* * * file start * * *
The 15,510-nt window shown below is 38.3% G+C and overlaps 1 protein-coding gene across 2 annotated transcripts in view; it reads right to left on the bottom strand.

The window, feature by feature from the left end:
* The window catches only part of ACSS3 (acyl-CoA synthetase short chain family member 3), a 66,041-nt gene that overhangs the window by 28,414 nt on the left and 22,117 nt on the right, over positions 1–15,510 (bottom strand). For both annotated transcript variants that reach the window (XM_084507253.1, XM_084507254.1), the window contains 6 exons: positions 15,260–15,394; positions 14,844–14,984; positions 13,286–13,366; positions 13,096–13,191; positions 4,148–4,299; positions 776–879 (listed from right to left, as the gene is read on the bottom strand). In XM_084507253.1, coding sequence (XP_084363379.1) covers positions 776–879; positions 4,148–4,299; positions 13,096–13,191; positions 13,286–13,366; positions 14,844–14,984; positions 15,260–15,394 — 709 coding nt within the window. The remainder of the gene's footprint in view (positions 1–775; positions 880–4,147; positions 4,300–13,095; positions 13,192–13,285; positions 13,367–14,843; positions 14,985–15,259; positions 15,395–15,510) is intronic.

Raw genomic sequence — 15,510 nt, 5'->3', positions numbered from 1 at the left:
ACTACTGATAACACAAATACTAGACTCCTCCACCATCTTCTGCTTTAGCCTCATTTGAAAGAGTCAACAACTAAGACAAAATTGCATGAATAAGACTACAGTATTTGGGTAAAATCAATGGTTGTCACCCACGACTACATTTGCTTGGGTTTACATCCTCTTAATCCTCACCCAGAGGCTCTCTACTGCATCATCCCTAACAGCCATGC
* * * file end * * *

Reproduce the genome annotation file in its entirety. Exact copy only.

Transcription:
The 15,510-nt window shown below is 38.3% G+C and overlaps 1 protein-coding gene across 2 annotated transcripts in view; it reads right to left on the bottom strand.

The window, feature by feature from the left end:
* The window catches only part of ACSS3 (acyl-CoA synthetase short chain family member 3), a 66,041-nt gene that overhangs the window by 28,414 nt on the left and 22,117 nt on the right, over positions 1–15,510 (bottom strand). For both annotated transcript variants that reach the window (XM_084507253.1, XM_084507254.1), the window contains 6 exons: positions 15,260–15,394; positions 14,844–14,984; positions 13,286–13,366; positions 13,096–13,191; positions 4,148–4,299; positions 776–879 (listed from right to left, as the gene is read on the bottom strand). In XM_084507253.1, coding sequence (XP_084363379.1) covers positions 776–879; positions 4,148–4,299; positions 13,096–13,191; positions 13,286–13,366; positions 14,844–14,984; positions 15,260–15,394 — 709 coding nt within the window. The remainder of the gene's footprint in view (positions 1–775; positions 880–4,147; positions 4,300–13,095; positions 13,192–13,285; positions 13,367–14,843; positions 14,985–15,259; positions 15,395–15,510) is intronic.

Raw genomic sequence — 15,510 nt, 5'->3', positions numbered from 1 at the left:
ACTACTGATAACACAAATACTAGACTCCTCCACCATCTTCTGCTTTAGCCTCATTTGAAAGAGTCAACAACTAAGACAAAATTGCATGAATAAGACTACAGTATTTGGGTAAAATCAATGGTTGTCACCCACGACTACATTTGCTTGGGTTTACATCCTCTTAATCCTCACCCAGAGGCTCTCTACTGCATCATCCCTAACAGCCATGC